The script in Baranquilla had been written in a canary-yellow font. After a plethora of Colombian performers wowed spectators with an exhilarating opening ceremony, a Brazilian thrill machine was afforded the FIFA U-20 World Cup stage, on which they were expected to produce their own breathtaking arrival parade on Friday evening. A crop of Egyptians largely alien outside their homeland had been assigned as their victims.
Yet 15 minutes after the referee's whistle had blown for the final time a the Estadio Metropolitano Roberto Dominguez, the South Americans in the funky grey tracksuits began to traipse out of their dressing room, their heads bowed with sullen expressions. In an emotional paradox, Omar Gaber bounced out of Egypt's quarters, his eyes wide with enthusiasm, his face showcasing a smile that could have illuminated the whole of Cairo.
And the Zamalek attacking midfielder's mood was unequivocally vindicated. Egypt had ripped up the aforementioned script with a 1-1 draw. His right boot had seized them that point.
“It is something I will always remember,” Gaber enthused to FIFA.com. Yet the Egypt No18 was not referring to his 26th-minute strike, but the unforeseen, uplifting support his team received from the spectators.
He continued: “Egipto, Egipto, Egipto! We could hear the fans all the way through. It was incredible, really encouraging. I want to say a really big thank you to the people of Baranquilla.”
Mohamed Hamdy, who was an incessant menace to the Brazilian defenders, offered earnest, self-deprecating responses to questions about his own wonderful display and a result that, albeit officially a draw, was commemorated wholly like a victory by Egyptians. When talk turned to the atmosphere in Baranquilla, however, a broad beam erupted over the No9's face as his tone adopted a passionate verve.
“It was amazing to hear the chants,” Hamdy said. “We could here them right from the start: Egipto, Egipto, Egipto! We are used to this from fans of our own teams in the Egyptian league, but to have it here in Baranquilla was remarkable. This incredible support made us even more determined to win, to repay the fans.”
If performing on such a prestigious platform for the first time was not enough to give the Egyptians stage fright, the fact that they were up against celebrated players such as Danilo, Casemiro, Coutinho and Oscar would have been to many. So how exactly did the Pharaohs overcome these barriers?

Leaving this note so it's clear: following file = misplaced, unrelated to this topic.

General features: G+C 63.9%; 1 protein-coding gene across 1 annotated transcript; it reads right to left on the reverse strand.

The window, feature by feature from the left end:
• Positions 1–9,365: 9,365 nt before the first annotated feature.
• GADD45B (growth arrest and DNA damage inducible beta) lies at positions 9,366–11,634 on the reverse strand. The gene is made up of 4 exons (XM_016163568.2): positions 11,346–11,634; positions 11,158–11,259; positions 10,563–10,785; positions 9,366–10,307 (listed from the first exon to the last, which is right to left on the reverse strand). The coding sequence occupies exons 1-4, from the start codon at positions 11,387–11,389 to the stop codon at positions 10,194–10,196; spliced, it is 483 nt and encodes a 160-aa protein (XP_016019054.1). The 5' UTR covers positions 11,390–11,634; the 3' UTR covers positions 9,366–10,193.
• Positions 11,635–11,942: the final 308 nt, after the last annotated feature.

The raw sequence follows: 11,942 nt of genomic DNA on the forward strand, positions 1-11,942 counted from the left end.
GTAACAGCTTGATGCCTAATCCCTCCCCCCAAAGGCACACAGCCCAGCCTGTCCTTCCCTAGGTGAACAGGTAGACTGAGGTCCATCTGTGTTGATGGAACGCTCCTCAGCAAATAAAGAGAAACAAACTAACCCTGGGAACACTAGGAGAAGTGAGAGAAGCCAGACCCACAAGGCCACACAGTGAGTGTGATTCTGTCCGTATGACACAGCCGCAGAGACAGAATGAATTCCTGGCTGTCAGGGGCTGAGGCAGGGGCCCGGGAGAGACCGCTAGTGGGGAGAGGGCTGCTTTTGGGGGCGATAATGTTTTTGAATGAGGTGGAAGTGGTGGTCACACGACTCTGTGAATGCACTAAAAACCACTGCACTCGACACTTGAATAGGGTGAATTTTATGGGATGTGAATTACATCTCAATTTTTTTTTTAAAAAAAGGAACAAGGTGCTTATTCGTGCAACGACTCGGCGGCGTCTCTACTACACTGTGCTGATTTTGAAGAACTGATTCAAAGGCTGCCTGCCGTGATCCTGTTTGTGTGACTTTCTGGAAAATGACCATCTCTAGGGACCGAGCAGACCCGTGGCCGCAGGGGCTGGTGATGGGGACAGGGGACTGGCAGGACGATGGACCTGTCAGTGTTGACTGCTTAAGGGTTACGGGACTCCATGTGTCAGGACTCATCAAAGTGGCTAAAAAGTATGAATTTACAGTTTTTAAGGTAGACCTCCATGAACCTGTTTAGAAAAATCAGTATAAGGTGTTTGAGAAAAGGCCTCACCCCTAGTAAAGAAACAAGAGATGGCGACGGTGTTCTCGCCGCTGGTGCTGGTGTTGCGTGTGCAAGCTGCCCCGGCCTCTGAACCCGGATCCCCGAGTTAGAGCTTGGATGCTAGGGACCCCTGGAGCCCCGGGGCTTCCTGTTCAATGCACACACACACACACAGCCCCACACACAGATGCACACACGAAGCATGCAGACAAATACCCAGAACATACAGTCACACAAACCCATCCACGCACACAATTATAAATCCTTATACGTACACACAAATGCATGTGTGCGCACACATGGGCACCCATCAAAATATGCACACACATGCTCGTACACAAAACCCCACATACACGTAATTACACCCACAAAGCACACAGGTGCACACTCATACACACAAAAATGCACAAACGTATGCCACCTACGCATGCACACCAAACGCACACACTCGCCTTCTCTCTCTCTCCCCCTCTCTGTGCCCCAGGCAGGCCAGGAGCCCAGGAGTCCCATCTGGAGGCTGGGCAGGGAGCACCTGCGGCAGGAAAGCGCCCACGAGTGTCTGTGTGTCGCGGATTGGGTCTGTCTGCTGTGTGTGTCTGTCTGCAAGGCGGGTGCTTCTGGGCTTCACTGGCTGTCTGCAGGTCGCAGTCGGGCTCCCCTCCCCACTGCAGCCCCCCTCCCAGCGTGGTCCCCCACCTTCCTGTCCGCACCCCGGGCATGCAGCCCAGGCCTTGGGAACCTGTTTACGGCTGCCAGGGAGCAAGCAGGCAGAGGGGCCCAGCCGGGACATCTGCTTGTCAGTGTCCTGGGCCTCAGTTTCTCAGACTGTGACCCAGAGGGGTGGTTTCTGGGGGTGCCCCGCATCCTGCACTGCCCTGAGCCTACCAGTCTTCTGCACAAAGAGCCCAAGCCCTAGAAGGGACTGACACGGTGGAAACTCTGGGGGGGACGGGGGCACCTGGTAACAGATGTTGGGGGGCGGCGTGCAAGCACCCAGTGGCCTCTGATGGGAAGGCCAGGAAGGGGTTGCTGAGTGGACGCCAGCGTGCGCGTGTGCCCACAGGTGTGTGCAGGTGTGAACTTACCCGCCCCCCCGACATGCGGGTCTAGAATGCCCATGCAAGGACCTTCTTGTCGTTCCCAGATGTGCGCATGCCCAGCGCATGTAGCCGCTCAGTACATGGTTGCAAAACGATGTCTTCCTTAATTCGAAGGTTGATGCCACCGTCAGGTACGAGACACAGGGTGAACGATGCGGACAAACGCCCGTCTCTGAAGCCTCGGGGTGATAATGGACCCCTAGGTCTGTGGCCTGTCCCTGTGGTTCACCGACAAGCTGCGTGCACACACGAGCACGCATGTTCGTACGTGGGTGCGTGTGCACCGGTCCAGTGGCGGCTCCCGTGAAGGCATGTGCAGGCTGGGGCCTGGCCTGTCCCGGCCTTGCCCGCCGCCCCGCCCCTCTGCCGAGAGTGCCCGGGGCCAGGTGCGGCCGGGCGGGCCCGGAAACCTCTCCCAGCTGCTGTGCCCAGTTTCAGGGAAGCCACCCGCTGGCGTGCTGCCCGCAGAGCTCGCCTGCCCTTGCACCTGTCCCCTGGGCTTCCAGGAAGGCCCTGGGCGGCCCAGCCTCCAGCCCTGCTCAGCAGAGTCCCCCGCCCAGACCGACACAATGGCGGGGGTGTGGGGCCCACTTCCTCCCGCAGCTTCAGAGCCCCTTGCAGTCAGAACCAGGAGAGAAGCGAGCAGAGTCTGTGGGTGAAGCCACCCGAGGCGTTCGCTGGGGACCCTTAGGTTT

Hamdy attributed credit to the Egyptian plot's mastermind, El Sayed Diaa. He explained: “Our coach told us, 'Don't think about their names, about what they've done. Treat them as you would any other opponents. Go out there and play your own game.”
And that the north Africans did from the outset, registering their first shot in the first 60 seconds, and even after Brazil had taken the lead. "Maybe we could have won," said Gaber. "We didn't win, we didn't lose, but I think it was a good result because we played well and Brazil are a very good team.
“But the match is in the past. Now we have got to concentrate on beating Panama and getting into the next round. We want to reach the semi-finals, the final.”
Hamdy believes the enormous upside of holding one of the tournament favourites has a downside to it. “Getting a good result against Brazil will make it more difficult for us against Panama, because now they'll look at the result and take us more seriously. And we've also raised expectations.
“It's up to us to deal with them. We can't go thinking that because of that [Brazil] result it will be easy. We have to stick to our coach's plan. And hopefully the people of Baranquilla help us again with such great support.”
If Egypt's 12th man continues to act as influentially as Gaber and Hamdy affirm it did on Friday, maybe coach Diaa's post-match declaration that his team can lift the trophy in Bogota on 20 August may be more than the pipe-dream many reckoned it to be. After all, they have already made a mockery of one script.